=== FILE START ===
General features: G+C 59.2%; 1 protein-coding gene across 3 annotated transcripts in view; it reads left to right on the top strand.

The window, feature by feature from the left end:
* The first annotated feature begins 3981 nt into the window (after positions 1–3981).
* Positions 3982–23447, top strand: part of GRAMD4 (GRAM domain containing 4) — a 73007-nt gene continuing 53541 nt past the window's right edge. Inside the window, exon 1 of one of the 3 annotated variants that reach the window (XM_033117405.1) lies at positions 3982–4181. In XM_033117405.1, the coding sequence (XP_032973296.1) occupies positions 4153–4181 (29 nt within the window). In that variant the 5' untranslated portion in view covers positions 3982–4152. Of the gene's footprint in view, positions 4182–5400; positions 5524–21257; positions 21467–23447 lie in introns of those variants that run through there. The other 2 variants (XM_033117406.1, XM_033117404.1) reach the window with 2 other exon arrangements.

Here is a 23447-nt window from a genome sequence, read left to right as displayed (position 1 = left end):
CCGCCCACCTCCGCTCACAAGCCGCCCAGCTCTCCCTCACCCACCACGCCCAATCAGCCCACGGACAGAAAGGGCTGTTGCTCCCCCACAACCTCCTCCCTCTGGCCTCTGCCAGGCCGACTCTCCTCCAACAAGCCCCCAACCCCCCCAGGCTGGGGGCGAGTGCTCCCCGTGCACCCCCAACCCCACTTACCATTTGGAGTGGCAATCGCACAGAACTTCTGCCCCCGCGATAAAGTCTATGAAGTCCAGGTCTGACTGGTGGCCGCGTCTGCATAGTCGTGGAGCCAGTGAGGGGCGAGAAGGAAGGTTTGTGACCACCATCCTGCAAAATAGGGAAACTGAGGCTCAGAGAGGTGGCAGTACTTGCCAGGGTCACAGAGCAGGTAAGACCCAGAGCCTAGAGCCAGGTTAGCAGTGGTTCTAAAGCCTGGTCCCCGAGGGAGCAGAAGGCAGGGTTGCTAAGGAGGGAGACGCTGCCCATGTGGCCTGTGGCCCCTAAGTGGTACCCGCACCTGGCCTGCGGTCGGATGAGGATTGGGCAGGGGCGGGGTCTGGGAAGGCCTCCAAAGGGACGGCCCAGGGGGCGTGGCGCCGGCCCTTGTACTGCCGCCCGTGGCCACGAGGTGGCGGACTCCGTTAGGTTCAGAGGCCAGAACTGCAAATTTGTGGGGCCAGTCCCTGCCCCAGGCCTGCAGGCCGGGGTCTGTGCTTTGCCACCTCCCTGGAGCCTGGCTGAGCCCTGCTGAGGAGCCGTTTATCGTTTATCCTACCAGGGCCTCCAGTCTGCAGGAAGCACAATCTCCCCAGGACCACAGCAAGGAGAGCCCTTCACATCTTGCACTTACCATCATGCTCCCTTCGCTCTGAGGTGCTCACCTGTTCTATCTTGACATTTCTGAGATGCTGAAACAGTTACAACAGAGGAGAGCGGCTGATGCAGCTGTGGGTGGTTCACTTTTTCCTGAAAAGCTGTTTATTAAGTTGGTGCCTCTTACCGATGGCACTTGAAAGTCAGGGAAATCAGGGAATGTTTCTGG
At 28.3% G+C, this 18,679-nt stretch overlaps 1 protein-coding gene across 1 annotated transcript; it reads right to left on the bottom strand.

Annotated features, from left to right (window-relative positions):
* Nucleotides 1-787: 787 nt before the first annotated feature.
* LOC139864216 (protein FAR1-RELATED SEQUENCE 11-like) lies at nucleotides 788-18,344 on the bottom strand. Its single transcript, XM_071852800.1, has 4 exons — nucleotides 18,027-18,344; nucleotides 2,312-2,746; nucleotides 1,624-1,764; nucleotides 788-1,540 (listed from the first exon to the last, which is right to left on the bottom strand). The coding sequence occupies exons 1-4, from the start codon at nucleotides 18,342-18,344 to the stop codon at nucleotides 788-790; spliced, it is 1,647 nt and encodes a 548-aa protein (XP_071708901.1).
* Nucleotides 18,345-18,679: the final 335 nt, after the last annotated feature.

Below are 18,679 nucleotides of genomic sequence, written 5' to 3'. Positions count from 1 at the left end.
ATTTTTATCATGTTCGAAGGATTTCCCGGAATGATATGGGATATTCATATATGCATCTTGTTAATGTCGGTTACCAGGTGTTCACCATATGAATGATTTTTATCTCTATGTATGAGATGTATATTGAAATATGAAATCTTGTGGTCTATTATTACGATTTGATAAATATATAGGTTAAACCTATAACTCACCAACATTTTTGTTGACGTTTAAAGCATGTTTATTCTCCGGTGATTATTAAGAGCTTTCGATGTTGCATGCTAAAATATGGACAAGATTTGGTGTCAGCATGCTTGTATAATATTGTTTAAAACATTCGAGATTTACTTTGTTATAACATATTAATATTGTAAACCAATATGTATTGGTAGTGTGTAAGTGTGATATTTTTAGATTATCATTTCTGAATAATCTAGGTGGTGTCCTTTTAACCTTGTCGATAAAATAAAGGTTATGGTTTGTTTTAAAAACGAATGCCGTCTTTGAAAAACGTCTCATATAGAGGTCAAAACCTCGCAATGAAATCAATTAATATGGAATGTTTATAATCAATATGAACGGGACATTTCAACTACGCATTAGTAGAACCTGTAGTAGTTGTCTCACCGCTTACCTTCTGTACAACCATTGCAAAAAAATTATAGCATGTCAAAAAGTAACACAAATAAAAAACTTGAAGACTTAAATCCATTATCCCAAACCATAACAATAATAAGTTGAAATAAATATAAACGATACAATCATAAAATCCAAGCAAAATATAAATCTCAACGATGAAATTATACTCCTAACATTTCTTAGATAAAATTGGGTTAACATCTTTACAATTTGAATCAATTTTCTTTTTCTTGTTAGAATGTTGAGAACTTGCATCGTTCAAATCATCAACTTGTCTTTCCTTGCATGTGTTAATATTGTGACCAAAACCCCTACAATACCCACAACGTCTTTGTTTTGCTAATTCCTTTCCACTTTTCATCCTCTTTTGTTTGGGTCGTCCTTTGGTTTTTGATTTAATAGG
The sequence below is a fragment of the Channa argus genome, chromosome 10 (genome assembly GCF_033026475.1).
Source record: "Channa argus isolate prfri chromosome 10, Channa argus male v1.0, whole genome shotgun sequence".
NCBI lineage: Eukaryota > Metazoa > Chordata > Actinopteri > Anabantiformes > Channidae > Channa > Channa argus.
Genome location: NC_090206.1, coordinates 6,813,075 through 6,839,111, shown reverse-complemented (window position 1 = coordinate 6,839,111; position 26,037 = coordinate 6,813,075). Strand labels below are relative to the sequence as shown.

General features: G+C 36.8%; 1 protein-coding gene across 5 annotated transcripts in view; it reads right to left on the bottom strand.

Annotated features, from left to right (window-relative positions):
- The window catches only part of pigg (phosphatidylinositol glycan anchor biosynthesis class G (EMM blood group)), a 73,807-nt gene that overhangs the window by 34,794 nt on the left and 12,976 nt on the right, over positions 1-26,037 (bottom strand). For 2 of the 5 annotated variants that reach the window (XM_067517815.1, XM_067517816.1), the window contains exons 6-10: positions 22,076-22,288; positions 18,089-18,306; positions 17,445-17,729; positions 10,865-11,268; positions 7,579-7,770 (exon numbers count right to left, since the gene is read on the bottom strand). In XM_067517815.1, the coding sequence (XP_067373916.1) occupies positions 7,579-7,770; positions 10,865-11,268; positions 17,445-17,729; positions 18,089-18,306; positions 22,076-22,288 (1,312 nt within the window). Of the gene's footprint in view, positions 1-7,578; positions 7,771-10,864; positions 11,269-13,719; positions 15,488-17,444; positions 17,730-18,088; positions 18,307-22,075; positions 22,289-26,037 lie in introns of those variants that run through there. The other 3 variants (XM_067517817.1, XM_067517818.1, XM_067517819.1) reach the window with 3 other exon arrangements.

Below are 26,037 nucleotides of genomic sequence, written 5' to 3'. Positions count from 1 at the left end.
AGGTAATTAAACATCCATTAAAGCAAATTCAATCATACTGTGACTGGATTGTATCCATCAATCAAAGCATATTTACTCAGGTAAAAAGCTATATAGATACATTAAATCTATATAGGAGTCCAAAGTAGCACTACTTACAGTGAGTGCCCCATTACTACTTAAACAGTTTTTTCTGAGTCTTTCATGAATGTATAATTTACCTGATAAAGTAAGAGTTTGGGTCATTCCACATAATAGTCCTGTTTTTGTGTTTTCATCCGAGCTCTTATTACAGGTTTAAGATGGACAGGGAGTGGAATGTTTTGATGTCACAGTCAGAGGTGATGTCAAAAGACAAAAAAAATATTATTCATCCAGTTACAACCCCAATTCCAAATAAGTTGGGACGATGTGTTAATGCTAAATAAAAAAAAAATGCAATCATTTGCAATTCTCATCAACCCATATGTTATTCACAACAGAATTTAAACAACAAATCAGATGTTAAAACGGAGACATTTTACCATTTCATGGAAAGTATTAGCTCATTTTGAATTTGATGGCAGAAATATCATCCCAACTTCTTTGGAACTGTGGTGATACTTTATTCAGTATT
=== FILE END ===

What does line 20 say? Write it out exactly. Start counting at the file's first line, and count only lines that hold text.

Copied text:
- The window catches only part of pigg (phosphatidylinositol glycan anchor biosynthesis class G (EMM blood group)), a 73,807-nt gene that overhangs the window by 34,794 nt on the left and 12,976 nt on the right, over positions 1-26,037 (bottom strand). For 2 of the 5 annotated variants that reach the window (XM_067517815.1, XM_067517816.1), the window contains exons 6-10: positions 22,076-22,288; positions 18,089-18,306; positions 17,445-17,729; positions 10,865-11,268; positions 7,579-7,770 (exon numbers count right to left, since the gene is read on the bottom strand). In XM_067517815.1, the coding sequence (XP_067373916.1) occupies positions 7,579-7,770; positions 10,865-11,268; positions 17,445-17,729; positions 18,089-18,306; positions 22,076-22,288 (1,312 nt within the window). Of the gene's footprint in view, positions 1-7,578; positions 7,771-10,864; positions 11,269-13,719; positions 15,488-17,444; positions 17,730-18,088; positions 18,307-22,075; positions 22,289-26,037 lie in introns of those variants that run through there. The other 3 variants (XM_067517817.1, XM_067517818.1, XM_067517819.1) reach the window with 3 other exon arrangements.